The Intel Core i9-9980XE Review: Slight Iteration
Shopping for a CPU in 2018 has been a bit of a moving target. Between the launch of AMD's Ryzen 2000 series processors in the beginning of the year, new AMD Threadripper X and WX-series products, and a consumer CPU refresh from Intel last month, it's been difficult to keep track of.
Now we are rounding out 2018 with new products for the last remaining platform that hasn't seen a refresh this year, Intel's Core X-series of processors, namely the Intel Core i9-9980XE.
Join us, as we talk about Intel's new 9th-generation Core X-series processors, and the current landscape of HEDT desktop platforms.
|Core i9-9980XE||Core i9-7980XE||Threadripper 2990WX||Threadripper 2970WX||Threadripper 2950X||Threadripper 2920X|
|Base Clock||3.0 GHz||2.6 GHz||3.0 GHz||3.0 GHz||3.5 GHz||3.5 GHz|
|Boost Clock||4.4 GHz||4.2 GHz||4.2 GHz||4.2 GHz||4.4 GHz||4.3 GHz|
|L3 Cache||24.75MB||24.75MB||64MB||64MB||32MB||32 MB|
|Memory Support||DDR4-2666 (Quad-Channel)||DDR4-2666 (Quad-Channel)||DDR4-2933 (Quad-Channel)||DDR4-2933 (Quad-Channel)||DDR4-2933 (Quad-Channel)||DDR4-2933 (Quad-Channel)|
|TDP||165 Watts||165 Watts||250 Watts||250 Watts||180 Watts||180 Watts|
With the relative specifications, all laid out, the changes between the Intel Core i9-7980XE and i9-9980XE seem few and far between.
With the move to the revised 14nm++ process technology that we first saw introduced on the desktop with the 6-core Intel i7-8700K last year, it seems Intel has been able to breathe a bit of additional life into what is the same Skylake-X architecture.
This improvement comes in the form of clock speed increases. The i9-9980XE manages a sizeable 400 MHz boost for the base clock, and a 200 MHz increase on the Turbo Boost 2.0 clock. The Turbo Boost 3.0 clock also sees a smaller 100 MHz increase.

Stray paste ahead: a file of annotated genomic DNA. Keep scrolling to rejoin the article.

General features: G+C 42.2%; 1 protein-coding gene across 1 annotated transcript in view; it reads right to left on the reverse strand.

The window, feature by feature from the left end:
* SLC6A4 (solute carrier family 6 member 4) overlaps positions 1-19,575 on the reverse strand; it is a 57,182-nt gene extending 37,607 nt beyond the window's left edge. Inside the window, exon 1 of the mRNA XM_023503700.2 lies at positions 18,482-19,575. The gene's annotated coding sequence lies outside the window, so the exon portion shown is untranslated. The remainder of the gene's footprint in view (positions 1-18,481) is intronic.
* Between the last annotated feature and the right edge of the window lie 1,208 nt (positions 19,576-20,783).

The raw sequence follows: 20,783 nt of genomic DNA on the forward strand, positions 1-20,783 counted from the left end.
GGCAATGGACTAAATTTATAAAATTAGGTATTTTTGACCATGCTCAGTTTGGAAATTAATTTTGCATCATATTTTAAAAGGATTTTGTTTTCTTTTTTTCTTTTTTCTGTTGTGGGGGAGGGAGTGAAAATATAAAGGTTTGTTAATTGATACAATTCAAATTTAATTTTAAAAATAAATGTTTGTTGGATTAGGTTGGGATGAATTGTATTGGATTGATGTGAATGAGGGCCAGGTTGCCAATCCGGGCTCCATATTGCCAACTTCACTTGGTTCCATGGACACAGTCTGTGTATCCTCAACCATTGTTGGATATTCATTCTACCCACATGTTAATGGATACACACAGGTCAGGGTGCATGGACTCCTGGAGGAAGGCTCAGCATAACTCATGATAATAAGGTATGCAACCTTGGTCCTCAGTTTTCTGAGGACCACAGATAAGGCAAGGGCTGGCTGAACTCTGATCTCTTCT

As we saw with the Intel Core i9-9900K last month, Intel is using the same Solder Thermal Interface Material (STIM) between the CPU die and the heat spreader.
There is a similar story across the entire 9th-generation Core X lineup, as seen above. In fact, all Core i9 CPUs have the same rated Turbo Boost clocks, pointing to a potential upper limit on the Skylake-X design on this process node.
The lowest end Core-X offering is now an 8-Core part instead of a 6-core part, providing parity with Intel's new consumer 9th-generation desktop processor lineup launched last month.
Intel isn't introducing a new chipset alongside these CPUs, instead, the Core X CPUs will continue to use the same LGA 2066 socket, on the same X299 chipset. In fact, most motherboards have actually had the firmware update to support these new CPUs for quite a bit.
|Review Terms and Disclosure
All Information as of the Date of Publication
|How product was obtained:||The product is on loan from Intel for the purpose of this review.|
|What happens to the product after review:||The product remains the property of Intel but is on extended loan for future testing and product comparisons.|
|Company involvement:||Intel had no control over the content of the review and was not consulted prior to publication.|
|PC Perspective Compensation:||Neither PC Perspective nor any of its staff were paid or compensated in any way by Intel for this review.|
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